centricity in the initial assembly of the motorized spindle is
ensured by the top wire at the stator housing position (as
shown in Fig. 16). Since the air gap of the motorized spin-
dle used in our experiment is required to be 300 µm, the
static eccentricity is set to about 100 µm, and the static eccen-
tricity measured by the air-gap gauge is 90 µm. The experi-
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116 X. Li et al.: Research on the temperature field of a motorized spindle
Table 1. Thermal boundary conditions and thermal model parameter.
The boundary conditions Heat transfer coefficients Value
Heat transfer between front bearing and cooling water jacket h=Nufλ/d262.14
Heat transfer between stator and cooling water jacket h=Nufλ/d2102.93
Heat transfer between the air gap αδ=281+ω0.5
δ81.53
Heat transfer at the rotor end at=281+0.45ut78.78
Heat transfer of the moving part of the spindle end αz=c0+c1uc227.46
Heat transfer between shell and environment 9.7
Heating rate of the stator/W m357801
Heating rate of the rotor/W m336240
Heat generation rate of outer ring of front bearing/W m3167 840
Heat generation rate of inner ring of front bearing/W m325 8711
The rate of heat production of the front bearing ball/W m31 308 943
Heat generation rate of outer ring of rear bearing/W m3154 248
Heat generation rate of inner ring of rear bearing/W m3257 093
Heat generation rate of rear bearing ball/W m31 290 573
Figure 12. End circumference and measuring point distribution.
Figure 13. Circumferential steady-state temperature field distribu-
tion of circle 1 at different rotating speeds.
mental system includes infrared thermography, a frequency
converter, a water-cooling machine and a control system. A
frequency converter is used to control spindle-rotating speed
and display frequency and current. The water-cooling ma-
chine is used to provide a fixed flow of circulating coolant
and display the coolant-setting temperature, real-time tem-
Table 2. Thermal model parameters considering eccentricity.
Thermal load and boundary conditions Value
Heating rate of the upper part of the stator/W m363165
Heating rate of the lower part of the stator/W m368 827
Heat generation rate of the upper part of the rotor/W m337222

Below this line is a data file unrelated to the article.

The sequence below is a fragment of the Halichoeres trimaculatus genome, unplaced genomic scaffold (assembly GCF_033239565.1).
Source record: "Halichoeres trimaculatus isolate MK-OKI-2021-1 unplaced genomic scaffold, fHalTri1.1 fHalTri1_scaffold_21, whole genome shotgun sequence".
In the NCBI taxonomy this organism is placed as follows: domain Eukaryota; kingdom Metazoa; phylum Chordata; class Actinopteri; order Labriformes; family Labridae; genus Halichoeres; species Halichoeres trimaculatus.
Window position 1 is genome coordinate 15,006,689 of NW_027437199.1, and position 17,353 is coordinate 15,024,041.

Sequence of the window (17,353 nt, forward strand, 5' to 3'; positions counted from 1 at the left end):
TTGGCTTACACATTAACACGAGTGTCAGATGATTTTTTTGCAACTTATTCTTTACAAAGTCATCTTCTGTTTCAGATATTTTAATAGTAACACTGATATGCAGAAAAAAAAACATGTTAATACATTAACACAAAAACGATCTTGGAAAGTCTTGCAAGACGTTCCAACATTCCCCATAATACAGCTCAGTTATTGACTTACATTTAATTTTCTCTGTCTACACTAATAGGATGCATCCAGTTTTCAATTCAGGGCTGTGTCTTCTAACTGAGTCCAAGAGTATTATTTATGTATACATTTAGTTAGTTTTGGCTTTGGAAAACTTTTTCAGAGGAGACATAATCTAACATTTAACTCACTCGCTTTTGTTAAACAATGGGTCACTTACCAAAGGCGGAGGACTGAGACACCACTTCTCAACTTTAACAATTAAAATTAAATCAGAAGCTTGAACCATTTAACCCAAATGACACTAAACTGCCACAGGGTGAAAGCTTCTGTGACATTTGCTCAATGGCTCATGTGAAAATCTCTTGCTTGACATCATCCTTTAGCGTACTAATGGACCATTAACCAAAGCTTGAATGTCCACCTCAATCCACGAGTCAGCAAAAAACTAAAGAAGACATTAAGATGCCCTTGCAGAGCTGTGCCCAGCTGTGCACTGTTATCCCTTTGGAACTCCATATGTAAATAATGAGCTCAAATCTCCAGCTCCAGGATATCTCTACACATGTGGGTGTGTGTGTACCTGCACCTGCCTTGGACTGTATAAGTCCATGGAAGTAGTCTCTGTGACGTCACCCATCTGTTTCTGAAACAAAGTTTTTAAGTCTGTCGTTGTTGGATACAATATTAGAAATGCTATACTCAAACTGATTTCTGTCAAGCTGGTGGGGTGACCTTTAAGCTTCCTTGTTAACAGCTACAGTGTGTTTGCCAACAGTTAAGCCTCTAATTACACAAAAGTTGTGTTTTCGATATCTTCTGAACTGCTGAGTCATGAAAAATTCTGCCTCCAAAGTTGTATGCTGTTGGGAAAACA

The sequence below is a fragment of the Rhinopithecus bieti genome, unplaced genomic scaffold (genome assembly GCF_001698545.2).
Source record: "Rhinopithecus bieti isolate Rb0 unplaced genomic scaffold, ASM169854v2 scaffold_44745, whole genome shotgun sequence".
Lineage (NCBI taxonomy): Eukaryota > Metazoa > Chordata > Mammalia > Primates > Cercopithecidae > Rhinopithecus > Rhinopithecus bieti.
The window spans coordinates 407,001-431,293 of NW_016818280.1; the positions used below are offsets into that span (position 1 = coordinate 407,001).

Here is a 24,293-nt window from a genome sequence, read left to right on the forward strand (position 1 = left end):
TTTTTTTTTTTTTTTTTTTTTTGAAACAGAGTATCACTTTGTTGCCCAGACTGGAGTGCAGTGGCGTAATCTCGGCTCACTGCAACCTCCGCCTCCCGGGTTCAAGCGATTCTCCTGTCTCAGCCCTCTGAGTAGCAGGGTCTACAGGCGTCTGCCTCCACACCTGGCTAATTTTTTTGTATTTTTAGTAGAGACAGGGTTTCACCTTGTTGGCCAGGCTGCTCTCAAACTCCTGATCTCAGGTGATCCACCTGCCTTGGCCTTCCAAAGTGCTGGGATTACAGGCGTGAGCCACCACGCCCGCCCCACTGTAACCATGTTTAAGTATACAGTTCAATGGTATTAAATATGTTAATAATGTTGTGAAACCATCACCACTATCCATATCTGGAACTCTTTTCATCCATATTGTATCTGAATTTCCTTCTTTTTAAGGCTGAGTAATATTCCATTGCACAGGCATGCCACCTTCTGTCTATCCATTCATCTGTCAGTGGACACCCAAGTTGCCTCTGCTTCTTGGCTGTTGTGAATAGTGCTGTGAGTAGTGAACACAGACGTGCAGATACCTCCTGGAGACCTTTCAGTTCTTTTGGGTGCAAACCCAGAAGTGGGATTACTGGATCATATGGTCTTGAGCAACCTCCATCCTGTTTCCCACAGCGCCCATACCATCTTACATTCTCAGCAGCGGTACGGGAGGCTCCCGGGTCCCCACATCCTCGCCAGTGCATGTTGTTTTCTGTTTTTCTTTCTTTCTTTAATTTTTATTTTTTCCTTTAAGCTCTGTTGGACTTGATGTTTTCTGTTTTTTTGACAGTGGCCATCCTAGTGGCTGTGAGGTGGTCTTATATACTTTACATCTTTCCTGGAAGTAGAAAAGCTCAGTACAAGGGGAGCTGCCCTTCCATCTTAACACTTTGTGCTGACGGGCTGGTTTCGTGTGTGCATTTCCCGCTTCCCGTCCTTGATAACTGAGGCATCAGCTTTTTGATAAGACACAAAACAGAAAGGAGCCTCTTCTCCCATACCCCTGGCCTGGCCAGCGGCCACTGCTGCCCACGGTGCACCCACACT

Heat generation rate of the lower part of the rotor/W m343 354
Heat transfer coefficient between the air gap/W (m2C)181.53
Heat transfer coefficient of the rotor end/W (m2C)178.78
Heat transfer coefficient of the stator cooling jacket/W (m2C)162.14
perature and ambient temperature. Each device is shown in
Table 4.
The physical diagram of the motorized spindle tempera-
ture test bed and the overall structure layout are shown in
Fig. 17.
The vibration signal measured by the experiment can be
used to detect the eccentric state of the motor (Li et al.,
2007). In order to determine whether there is eccentricity
in the initial assembly of the motorized spindle, the vibra-
tion tests of the motorized spindle at 4800 and 13 200 rpm
were carried out by using the B&K data acquisition instru-
ment and a three-way acceleration sensor. Its vibration signal
Mech. Sci., 12, 109–122, 2021 https://doi.org/10.5194/ms-12-109-2021
X. Li et al.: Research on the temperature field of a motorized spindle 117
Figure 14. The influence of air-gap eccentricity at 2000 rpm on the temperature field of the stator rotor.
Table 3. The circumferential maximum temperature difference of the stator under different air-gap eccentricity.
Eccentricity/µm 0 25 50 75 100
The maximum circumferential temperature difference/C 0 0.173 0.342 0.519 0.703
and spectrum diagram after fast Fourier transform are shown
in Figs. 18 and 19. The air-gap eccentricity of the motorized
spindle will cause unbalanced magnetic tension and thus pro-
duce vibration of a different frequency. When its static ec-
centricity exists, the unbalanced magnetic tension will cause
the vibration of the motorized spindle with a frequency of
4 times for the motorized spindle with two pole pairs. As can
be seen from the figure, the corresponding 4-fold frequency
conversion amplitude is large at different speeds, while other
frequency conversion is relatively small. It shows that the ini-
tial assembly of the motorized spindle has a certain static ec-
centricity.
Taking the temperature field of the motorized spindle un-
der no load as the main part, the motorized spindle tempera-
ture test bed is used to comprehensively explore the steady-
state temperature field distribution of the motorized spindle
end surface at different speeds (2000, 4000, 6000, 8000 and